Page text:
by Robert Cribb
For most of human history, the only skin-care products found in a man's bathroom were a slimy bar of soap and shaving cream.
Now, contemporary men face a gush of high-end skin-care products promising unprecedented hair and complexion transformation.
It's part of a complex marketing machine that, against all early odds, is successfully converting the ungentle sex to the hedonistic luxuries of green tea extracts, mineral cocktails and "tri-blend" cleansers.
The most interesting revelation to emerge from this primped-up male skin phenomenon is that men, as well as women, are willing to dish out $200 for moisturizer. And Canadian companies are among the sensitive-new-age-male skin-care companies vying for those dollars.
Take, for example, the 4VOO line of male-focused exfoliation scrubs, lift treatments and shave balms that come encased in steely packaging with hefty price tags.
From their South Service Rd. address in Stoney Creek, the company sells its exclusive formulas to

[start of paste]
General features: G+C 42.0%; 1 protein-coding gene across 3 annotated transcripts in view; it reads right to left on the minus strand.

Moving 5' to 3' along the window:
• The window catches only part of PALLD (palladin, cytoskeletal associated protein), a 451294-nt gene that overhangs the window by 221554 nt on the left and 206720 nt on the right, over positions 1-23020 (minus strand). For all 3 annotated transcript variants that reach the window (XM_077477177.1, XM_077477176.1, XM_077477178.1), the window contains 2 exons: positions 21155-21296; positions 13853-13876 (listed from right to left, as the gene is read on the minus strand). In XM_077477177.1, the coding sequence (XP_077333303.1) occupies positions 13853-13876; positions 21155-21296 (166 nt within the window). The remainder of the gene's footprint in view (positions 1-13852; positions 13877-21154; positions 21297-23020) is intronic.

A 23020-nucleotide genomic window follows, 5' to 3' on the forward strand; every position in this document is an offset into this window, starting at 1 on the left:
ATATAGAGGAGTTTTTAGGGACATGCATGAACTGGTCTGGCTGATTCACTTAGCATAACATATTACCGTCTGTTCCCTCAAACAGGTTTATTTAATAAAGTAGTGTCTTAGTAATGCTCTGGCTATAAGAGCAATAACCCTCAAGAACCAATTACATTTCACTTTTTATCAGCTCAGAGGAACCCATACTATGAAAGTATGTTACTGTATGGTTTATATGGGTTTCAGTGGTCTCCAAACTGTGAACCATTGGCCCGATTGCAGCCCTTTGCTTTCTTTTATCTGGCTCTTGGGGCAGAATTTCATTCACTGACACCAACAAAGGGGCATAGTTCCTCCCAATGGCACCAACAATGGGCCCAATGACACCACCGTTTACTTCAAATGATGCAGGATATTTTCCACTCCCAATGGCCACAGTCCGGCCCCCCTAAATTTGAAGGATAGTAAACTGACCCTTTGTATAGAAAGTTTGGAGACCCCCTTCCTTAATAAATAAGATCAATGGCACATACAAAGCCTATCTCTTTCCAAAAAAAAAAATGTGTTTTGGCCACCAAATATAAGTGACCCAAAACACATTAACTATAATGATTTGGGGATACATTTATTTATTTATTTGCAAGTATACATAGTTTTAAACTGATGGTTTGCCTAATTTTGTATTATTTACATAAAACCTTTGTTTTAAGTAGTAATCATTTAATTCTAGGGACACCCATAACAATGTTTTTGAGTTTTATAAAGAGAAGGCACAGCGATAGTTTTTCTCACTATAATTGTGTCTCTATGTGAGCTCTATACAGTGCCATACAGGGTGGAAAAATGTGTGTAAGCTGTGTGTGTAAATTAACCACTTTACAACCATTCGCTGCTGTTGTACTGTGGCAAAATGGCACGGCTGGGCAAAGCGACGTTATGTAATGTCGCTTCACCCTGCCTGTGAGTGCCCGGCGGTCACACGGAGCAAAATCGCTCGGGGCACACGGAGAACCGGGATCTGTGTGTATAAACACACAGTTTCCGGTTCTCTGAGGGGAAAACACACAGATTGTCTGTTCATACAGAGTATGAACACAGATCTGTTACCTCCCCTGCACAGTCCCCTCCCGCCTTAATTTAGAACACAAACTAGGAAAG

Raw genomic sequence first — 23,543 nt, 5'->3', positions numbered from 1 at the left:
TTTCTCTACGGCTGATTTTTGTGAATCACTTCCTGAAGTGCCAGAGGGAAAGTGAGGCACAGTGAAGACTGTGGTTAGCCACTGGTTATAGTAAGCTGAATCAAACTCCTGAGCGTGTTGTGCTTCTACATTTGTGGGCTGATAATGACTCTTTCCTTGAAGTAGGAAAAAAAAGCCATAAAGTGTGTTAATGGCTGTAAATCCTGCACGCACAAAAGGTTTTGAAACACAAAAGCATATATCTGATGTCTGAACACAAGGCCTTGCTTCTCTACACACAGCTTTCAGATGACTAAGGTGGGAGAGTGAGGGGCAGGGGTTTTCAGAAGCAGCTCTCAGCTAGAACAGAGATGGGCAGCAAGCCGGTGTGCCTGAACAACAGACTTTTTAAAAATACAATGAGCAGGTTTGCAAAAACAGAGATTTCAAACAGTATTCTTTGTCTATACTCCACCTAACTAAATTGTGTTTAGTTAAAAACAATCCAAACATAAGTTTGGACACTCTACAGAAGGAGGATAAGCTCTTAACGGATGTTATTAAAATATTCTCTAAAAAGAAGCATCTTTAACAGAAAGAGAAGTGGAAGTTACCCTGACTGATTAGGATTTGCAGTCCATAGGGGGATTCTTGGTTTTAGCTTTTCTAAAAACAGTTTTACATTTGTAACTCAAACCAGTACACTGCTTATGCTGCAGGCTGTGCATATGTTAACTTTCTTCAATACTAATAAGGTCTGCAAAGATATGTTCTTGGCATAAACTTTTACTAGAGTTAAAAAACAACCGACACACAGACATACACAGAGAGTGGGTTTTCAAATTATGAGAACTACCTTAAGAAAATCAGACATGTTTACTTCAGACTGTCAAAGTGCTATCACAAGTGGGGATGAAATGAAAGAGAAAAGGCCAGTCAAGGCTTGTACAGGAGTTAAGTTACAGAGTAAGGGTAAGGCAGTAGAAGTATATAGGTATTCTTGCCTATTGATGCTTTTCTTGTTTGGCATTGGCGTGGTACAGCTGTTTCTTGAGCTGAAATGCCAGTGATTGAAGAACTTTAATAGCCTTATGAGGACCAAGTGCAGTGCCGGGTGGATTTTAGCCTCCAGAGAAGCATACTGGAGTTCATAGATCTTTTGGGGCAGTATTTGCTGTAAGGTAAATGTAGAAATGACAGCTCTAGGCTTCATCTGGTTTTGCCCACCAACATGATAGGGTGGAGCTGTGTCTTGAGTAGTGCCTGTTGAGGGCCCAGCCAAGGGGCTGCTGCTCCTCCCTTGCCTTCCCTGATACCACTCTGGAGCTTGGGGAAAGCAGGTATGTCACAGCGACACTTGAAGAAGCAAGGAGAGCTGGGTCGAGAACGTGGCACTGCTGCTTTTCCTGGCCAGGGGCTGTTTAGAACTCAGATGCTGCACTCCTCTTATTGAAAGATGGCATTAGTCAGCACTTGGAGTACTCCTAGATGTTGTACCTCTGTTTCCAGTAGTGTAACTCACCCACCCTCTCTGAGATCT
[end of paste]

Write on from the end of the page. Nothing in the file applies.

skin-knowlegeable, well-heeled men internationally, thanks in part to prominent ads in men's magazines.
The company's "ultra intensive age-defying complex," billed as a "revolution in anti-aging" that mimics the effects of
Botox, is indeed a luxurious bit of bottled hope. But suspending the aging process isn't cheap: $200 (U.S.) for 50 millilitres (online and at Harry Rosen's Bloor St. location).
Fixmen by Quantum, another Canuck brand, has a fresh, masculine-scented line of skin-care, hair-management and
hair-colour products featuring such ingredients as "Amazonian extract" with its "antioxidant powerhouse" properties. It's the kind of ingredient list you won't see on a bar of Irish Spring. And a sampling of Fixmen concoctions (sold only in salons) shows there really is a difference.
While bamboo milk or peptides may not transform the male mug with all the drama claimed by promotional copywriters, they do provide a sense of indulgent evolution from Zest.